Can't find a job? You're not alone.
You're probably known to complain all about how "there are just no jobs out there!" But did you ever stop and think that maybe it's something you're doing in your job hunt or something that you could be doing differently (or even, yes, better) in order to improve your job hunt experience?
Here are 11 possible reasons as to why it may be difficult for you to find a job.
1. You need more education.
You may need a higher degree of education in order to get a job
that you want. This may require you to go back to school in order to obtain a Master's Degree, an MBA, a PhD., a nursing degree or something else. You may also just need to go to a specialized institution to become certified through an intensive training course.
2. You've been out of the game for a while.
If there's a large gap on your resume that you cannot explain, it can look bad to potential employers who may not trust that you actually want to work and/or are willing to work. Of course, people have gaps in their resumes for a whole host of reasons — they start families, they fall ill, life happens — but you should be able to explain it and talk about the valuable lessons you learned during that time off of work that are still applicable to the workplace and valuable to you as an employee.
3. The competition is high.
Sometimes, competition is just stiff. You may be applying to very popular jobs that receive hundreds or thousands of applications, so it's no wonder that yours (and many others!) fall through the cracks or that you're outperformed by other more qualified or differently qualified candidates.
4. You're overqualified.
If you have too high of qualifications for a job, the hiring manager
may not want to hire you because they don't want to pay someone of your status or retrain someone who already seems "stuck in their ways" due to so much experience. Or they may not be able to hire you because you're not in their budget.
5. You give off a perceived indifference.
Going to job interviews can feel intimidating, especially as you don't want to come across as too anxious (read: desperate) to land the job, but you also don't want to appear uninterested. You may be coming across as too indifferent as to whether or not you care about getting the job. And hiring managers want to bring people on board who are truly excited to be part of the team.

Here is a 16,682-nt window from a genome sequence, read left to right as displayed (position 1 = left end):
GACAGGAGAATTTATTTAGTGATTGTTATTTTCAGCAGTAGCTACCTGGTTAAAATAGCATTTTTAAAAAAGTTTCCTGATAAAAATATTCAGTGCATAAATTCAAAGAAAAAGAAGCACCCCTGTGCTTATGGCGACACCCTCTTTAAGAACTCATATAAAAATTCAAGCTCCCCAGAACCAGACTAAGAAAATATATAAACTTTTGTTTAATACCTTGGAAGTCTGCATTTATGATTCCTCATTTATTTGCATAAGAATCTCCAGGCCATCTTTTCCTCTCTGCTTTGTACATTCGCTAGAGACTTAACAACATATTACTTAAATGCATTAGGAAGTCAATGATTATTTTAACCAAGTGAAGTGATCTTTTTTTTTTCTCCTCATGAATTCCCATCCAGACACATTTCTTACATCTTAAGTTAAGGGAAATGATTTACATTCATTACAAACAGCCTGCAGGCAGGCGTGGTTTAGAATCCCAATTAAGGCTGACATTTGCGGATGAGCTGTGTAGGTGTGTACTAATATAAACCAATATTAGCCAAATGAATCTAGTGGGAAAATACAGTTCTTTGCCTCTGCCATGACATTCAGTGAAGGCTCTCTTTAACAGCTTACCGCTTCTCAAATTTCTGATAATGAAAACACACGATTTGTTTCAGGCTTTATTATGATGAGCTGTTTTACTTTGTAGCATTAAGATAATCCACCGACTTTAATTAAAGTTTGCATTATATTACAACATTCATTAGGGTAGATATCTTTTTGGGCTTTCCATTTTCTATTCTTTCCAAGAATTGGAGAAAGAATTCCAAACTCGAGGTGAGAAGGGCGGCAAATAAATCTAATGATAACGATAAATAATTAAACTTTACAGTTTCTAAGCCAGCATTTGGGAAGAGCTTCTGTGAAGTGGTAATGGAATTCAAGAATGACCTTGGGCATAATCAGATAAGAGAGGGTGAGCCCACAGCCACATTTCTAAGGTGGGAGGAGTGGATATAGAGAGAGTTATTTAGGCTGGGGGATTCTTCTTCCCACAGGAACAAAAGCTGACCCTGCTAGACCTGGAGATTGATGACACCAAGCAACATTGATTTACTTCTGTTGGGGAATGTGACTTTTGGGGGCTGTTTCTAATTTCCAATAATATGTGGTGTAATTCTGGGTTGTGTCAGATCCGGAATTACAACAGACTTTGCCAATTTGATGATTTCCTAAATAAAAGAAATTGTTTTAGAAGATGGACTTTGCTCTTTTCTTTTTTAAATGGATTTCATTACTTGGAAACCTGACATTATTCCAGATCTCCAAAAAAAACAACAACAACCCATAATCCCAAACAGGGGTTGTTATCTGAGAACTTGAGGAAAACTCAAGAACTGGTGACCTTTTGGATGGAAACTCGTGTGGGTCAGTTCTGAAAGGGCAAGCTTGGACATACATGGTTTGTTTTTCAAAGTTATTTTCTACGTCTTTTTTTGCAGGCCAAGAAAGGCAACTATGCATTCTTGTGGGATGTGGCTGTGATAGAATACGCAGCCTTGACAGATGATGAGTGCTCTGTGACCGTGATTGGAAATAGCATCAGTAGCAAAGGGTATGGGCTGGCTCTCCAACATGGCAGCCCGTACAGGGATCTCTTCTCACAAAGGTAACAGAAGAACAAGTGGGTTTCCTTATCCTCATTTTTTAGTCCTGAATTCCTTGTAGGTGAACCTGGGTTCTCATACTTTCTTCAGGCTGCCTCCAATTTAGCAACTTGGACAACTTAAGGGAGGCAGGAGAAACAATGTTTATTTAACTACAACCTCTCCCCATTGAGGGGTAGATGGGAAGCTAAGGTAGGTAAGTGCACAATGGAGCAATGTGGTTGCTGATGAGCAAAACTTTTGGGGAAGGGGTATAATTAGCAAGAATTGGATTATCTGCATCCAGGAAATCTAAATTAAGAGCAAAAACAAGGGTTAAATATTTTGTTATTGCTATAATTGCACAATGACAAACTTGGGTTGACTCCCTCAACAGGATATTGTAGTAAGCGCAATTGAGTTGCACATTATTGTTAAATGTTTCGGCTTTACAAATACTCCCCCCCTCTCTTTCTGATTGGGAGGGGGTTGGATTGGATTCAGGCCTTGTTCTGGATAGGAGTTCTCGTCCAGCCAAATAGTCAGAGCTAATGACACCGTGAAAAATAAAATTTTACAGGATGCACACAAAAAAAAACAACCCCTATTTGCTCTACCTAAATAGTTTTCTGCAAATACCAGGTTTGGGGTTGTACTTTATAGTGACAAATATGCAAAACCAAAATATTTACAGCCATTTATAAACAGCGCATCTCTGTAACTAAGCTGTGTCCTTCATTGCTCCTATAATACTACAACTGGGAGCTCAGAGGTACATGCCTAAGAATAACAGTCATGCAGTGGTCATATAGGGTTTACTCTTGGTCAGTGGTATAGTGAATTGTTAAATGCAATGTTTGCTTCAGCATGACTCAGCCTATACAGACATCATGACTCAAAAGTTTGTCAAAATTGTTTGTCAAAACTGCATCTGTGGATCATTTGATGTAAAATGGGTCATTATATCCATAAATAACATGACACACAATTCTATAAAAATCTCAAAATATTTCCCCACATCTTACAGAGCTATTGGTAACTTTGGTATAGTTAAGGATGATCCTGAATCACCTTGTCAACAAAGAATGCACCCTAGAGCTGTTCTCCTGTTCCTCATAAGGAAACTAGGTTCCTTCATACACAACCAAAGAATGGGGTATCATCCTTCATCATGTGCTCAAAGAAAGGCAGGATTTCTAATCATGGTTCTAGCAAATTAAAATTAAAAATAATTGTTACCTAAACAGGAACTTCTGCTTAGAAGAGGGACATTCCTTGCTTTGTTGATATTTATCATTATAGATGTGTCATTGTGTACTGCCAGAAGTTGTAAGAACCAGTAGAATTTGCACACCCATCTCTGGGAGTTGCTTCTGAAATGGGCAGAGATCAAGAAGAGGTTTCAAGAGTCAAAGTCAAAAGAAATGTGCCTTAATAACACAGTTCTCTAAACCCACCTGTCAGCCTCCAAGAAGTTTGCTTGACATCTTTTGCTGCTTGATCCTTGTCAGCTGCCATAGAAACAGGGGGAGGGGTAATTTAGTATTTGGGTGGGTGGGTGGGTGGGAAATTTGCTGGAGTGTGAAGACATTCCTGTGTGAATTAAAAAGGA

6. You don't open your eyes to opportunities.
Maybe there really are jobs all around you but you refuse to see the opportunities. You may be too picky, for example, and refuse to open your mind to different types of jobs that are out there. Or you may be so negative and self-deprecating because of how difficult the job hunt has been, that you're not even really willing to put yourself out there.
7. You're a job hopper.
Tons of people hop jobs, and it's not as bad of a look as it once was. Some people, however, hop around so much that hiring managers don't necessarily trust their loyalty. No one wants to hire someone who they think will just quit a few months or even a year down the line. And if you have a track record of doing just that, you might have a harder time finding a hiring manager to take you seriously enough to offer you a job.
You might not have the skills or experience necessary for the jobs you want. This may mean that you have to go back to school, undergo training, get a certificate of some sort, work part-time jobs, volunteer, work internships and have other experiences to help you build up your resume.
9. You're aiming too high.
Maybe you're shooting too high. Of course, you should always set your goals high and aim for the best. But if your going rate is triple the market standard — for no good reason — or you are applying for jobs that require many more years of experience than you have (we're talking a lot more experience, not just a year or two more), you might be thinking too wishfully. It's important to have goals, but realistic goals are what will get you forging forward.
You're selling yourself short to people in networking events and in interviews. If you doubt yourself and downplay your skills and experiences, showing a lack of confidence, no one else who doesn't yet know you will be able to see the professional you truly are either. You don't want to go all around bragging about yourself in an obnoxious manner, but you do want to toot your own horn in a way that lets others know exactly who you are and what you've done — using the skills and knowledge you have under your belt to give you that credibility.
11. You're looking in the wrong places.
Maybe you're just not looking in the right places. You want a full-time creative job, but you're not checking out creative companies. Maybe you want a flexible job, but you're only applying to traditionally not-so-flexible companies. It's best to truly consider what it is that you want and then seek out opportunities accordingly — as well as to keep an open mind to all opportunities.
AnnaMarie Houlis is a feminist, a freelance journalist and an adventure aficionado with an affinity for impulsive solo travel. She spends her days writing about women’s empowerment from around the world. You can follow her work on her blog, HerReport.org, and follow her journeys on Instagram @her_report, Twitter @herreportand Facebook.